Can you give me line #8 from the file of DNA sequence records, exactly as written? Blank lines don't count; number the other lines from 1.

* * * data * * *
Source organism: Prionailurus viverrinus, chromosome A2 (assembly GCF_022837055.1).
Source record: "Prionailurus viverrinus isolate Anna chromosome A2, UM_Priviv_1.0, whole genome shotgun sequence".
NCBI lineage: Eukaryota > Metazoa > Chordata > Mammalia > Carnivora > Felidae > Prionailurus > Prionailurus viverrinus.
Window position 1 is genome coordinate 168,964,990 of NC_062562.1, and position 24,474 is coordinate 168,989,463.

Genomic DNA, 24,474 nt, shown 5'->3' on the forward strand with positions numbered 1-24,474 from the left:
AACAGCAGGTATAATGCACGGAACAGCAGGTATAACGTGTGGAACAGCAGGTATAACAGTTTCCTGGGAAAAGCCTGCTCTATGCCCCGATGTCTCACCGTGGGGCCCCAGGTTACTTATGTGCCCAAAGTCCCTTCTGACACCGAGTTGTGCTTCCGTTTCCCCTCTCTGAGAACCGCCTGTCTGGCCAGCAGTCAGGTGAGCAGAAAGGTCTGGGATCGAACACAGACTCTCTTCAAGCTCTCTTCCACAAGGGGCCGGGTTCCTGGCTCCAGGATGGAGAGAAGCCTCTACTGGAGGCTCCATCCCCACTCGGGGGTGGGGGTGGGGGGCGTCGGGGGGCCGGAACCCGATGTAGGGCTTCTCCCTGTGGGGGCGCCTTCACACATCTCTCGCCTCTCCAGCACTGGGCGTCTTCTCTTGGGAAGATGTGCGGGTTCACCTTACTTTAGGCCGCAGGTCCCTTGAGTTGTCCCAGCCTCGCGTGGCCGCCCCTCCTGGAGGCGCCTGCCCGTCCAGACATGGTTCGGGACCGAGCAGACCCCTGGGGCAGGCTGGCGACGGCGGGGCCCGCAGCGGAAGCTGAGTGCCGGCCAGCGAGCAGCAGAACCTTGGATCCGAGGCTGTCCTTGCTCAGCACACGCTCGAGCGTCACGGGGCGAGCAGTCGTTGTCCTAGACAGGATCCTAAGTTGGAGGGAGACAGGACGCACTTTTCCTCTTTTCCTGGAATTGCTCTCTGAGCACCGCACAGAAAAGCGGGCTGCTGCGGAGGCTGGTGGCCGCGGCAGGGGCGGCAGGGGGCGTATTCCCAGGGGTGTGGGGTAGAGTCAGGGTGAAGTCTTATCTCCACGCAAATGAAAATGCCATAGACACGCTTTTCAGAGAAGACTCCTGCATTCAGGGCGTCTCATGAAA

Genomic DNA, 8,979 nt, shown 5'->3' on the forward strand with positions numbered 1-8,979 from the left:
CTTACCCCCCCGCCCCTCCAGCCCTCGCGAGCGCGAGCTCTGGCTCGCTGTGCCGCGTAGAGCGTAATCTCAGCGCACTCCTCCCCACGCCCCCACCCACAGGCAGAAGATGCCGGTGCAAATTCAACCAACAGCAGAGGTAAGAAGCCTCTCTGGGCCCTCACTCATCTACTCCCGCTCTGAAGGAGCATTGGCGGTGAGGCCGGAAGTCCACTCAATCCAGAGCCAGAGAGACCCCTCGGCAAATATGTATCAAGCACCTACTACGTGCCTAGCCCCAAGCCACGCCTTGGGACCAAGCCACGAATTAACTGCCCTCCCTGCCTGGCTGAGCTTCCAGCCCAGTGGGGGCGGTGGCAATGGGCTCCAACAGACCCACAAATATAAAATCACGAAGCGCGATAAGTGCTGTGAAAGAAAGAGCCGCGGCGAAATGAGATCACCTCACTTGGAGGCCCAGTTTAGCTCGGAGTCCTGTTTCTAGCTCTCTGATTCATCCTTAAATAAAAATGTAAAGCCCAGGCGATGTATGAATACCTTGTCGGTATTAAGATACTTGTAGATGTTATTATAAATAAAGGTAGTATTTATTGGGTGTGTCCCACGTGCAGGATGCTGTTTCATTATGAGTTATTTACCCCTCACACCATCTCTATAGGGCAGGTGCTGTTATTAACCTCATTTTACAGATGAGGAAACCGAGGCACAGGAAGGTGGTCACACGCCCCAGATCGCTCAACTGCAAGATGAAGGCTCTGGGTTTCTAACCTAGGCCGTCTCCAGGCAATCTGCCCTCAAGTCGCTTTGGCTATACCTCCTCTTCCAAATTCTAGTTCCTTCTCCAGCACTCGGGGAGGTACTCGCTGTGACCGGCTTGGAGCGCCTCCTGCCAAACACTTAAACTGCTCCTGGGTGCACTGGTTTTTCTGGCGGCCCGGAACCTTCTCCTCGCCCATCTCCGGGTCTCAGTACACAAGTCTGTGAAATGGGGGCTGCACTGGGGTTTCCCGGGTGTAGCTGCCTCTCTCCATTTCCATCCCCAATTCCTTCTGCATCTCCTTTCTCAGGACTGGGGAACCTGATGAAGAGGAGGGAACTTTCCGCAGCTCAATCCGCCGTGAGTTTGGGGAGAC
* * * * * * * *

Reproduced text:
CTTACCCCCCCGCCCCTCCAGCCCTCGCGAGCGCGAGCTCTGGCTCGCTGTGCCGCGTAGAGCGTAATCTCAGCGCACTCCTCCCCACGCCCCCACCCACAGGCAGAAGATGCCGGTGCAAATTCAACCAACAGCAGAGGTAAGAAGCCTCTCTGGGCCCTCACTCATCTACTCCCGCTCTGAAGGAGCATTGGCGGTGAGGCCGGAAGTCCACTCAATCCAGAGCCAGAGAGACCCCTCGGCAAATATGTATCAAGCACCTACTACGTGCCTAGCCCCAAGCCACGCCTTGGGACCAAGCCACGAATTAACTGCCCTCCCTGCCTGGCTGAGCTTCCAGCCCAGTGGGGGCGGTGGCAATGGGCTCCAACAGACCCACAAATATAAAATCACGAAGCGCGATAAGTGCTGTGAAAGAAAGAGCCGCGGCGAAATGAGATCACCTCACTTGGAGGCCCAGTTTAGCTCGGAGTCCTGTTTCTAGCTCTCTGATTCATCCTTAAATAAAAATGTAAAGCCCAGGCGATGTATGAATACCTTGTCGGTATTAAGATACTTGTAGATGTTATTATAAATAAAGGTAGTATTTATTGGGTGTGTCCCACGTGCAGGATGCTGTTTCATTATGAGTTATTTACCCCTCACACCATCTCTATAGGGCAGGTGCTGTTATTAACCTCATTTTACAGATGAGGAAACCGAGGCACAGGAAGGTGGTCACACGCCCCAGATCGCTCAACTGCAAGATGAAGGCTCTGGGTTTCTAACCTAGGCCGTCTCCAGGCAATCTGCCCTCAAGTCGCTTTGGCTATACCTCCTCTTCCAAATTCTAGTTCCTTCTCCAGCACTCGGGGAGGTACTCGCTGTGACCGGCTTGGAGCGCCTCCTGCCAAACACTTAAACTGCTCCTGGGTGCACTGGTTTTTCTGGCGGCCCGGAACCTTCTCCTCGCCCATCTCCGGGTCTCAGTACACAAGTCTGTGAAATGGGGGCTGCACTGGGGTTTCCCGGGTGTAGCTGCCTCTCTCCATTTCCATCCCCAATTCCTTCTGCATCTCCTTTCTCAGGACTGGGGAACCTGATGAAGAGGAGGGAACTTTCCGCAGCTCAATCCGCCGTGAGTTTGGGGAGAC